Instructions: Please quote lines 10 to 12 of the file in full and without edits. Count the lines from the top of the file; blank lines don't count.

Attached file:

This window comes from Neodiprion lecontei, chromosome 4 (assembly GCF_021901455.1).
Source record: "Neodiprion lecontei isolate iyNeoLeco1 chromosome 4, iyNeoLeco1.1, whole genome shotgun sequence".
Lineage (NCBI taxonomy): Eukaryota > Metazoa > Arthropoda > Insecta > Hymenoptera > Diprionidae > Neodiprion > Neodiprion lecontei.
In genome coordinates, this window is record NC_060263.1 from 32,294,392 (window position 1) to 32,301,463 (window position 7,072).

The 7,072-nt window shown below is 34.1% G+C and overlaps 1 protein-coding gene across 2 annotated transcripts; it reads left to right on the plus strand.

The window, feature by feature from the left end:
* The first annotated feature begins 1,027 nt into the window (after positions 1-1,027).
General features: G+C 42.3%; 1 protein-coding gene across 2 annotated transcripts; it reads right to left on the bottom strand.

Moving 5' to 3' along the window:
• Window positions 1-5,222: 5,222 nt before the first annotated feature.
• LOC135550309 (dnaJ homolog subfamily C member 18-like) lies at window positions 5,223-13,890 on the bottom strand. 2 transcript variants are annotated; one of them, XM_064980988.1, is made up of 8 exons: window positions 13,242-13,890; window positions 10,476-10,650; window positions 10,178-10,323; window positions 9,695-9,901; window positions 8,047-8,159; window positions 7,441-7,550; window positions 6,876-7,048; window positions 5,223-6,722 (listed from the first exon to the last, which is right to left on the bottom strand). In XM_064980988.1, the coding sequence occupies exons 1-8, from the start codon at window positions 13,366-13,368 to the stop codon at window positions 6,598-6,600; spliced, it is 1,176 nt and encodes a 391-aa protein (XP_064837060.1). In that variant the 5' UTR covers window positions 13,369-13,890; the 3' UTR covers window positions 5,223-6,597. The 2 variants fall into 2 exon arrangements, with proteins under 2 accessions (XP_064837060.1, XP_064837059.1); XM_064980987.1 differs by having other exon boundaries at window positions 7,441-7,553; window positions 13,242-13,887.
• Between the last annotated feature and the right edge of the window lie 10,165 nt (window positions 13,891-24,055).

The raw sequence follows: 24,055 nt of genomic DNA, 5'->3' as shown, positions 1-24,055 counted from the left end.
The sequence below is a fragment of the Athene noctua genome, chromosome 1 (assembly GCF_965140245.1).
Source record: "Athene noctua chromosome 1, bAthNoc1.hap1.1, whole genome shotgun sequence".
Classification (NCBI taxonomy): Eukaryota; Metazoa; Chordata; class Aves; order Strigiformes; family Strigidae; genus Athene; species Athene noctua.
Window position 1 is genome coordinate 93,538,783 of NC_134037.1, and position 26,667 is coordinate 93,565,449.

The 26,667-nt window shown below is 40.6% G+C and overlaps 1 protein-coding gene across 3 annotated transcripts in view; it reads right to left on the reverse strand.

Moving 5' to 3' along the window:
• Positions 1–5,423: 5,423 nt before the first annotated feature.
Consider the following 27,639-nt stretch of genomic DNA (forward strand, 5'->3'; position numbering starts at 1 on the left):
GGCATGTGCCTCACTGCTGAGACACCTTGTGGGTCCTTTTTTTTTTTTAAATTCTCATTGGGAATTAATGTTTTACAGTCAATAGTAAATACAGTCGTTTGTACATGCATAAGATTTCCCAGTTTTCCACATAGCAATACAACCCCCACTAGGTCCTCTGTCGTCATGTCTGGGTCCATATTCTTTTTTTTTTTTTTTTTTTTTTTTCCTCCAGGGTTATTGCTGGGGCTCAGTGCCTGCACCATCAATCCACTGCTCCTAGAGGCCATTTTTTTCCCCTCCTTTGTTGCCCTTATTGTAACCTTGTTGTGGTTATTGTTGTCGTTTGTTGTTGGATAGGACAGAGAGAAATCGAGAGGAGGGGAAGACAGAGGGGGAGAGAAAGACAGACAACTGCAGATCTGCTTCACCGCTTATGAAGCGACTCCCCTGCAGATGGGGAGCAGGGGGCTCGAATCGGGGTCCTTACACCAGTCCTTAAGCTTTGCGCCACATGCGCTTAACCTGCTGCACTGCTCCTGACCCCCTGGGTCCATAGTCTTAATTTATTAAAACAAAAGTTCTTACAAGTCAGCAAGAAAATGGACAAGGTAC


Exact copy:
• Window positions 1-5,222: 5,222 nt before the first annotated feature.
• LOC135550309 (dnaJ homolog subfamily C member 18-like) lies at window positions 5,223-13,890 on the bottom strand. 2 transcript variants are annotated; one of them, XM_064980988.1, is made up of 8 exons: window positions 13,242-13,890; window positions 10,476-10,650; window positions 10,178-10,323; window positions 9,695-9,901; window positions 8,047-8,159; window positions 7,441-7,550; window positions 6,876-7,048; window positions 5,223-6,722 (listed from the first exon to the last, which is right to left on the bottom strand). In XM_064980988.1, the coding sequence occupies exons 1-8, from the start codon at window positions 13,366-13,368 to the stop codon at window positions 6,598-6,600; spliced, it is 1,176 nt and encodes a 391-aa protein (XP_064837060.1). In that variant the 5' UTR covers window positions 13,369-13,890; the 3' UTR covers window positions 5,223-6,597. The 2 variants fall into 2 exon arrangements, with proteins under 2 accessions (XP_064837060.1, XP_064837059.1); XM_064980987.1 differs by having other exon boundaries at window positions 7,441-7,553; window positions 13,242-13,887.
• Between the last annotated feature and the right edge of the window lie 10,165 nt (window positions 13,891-24,055).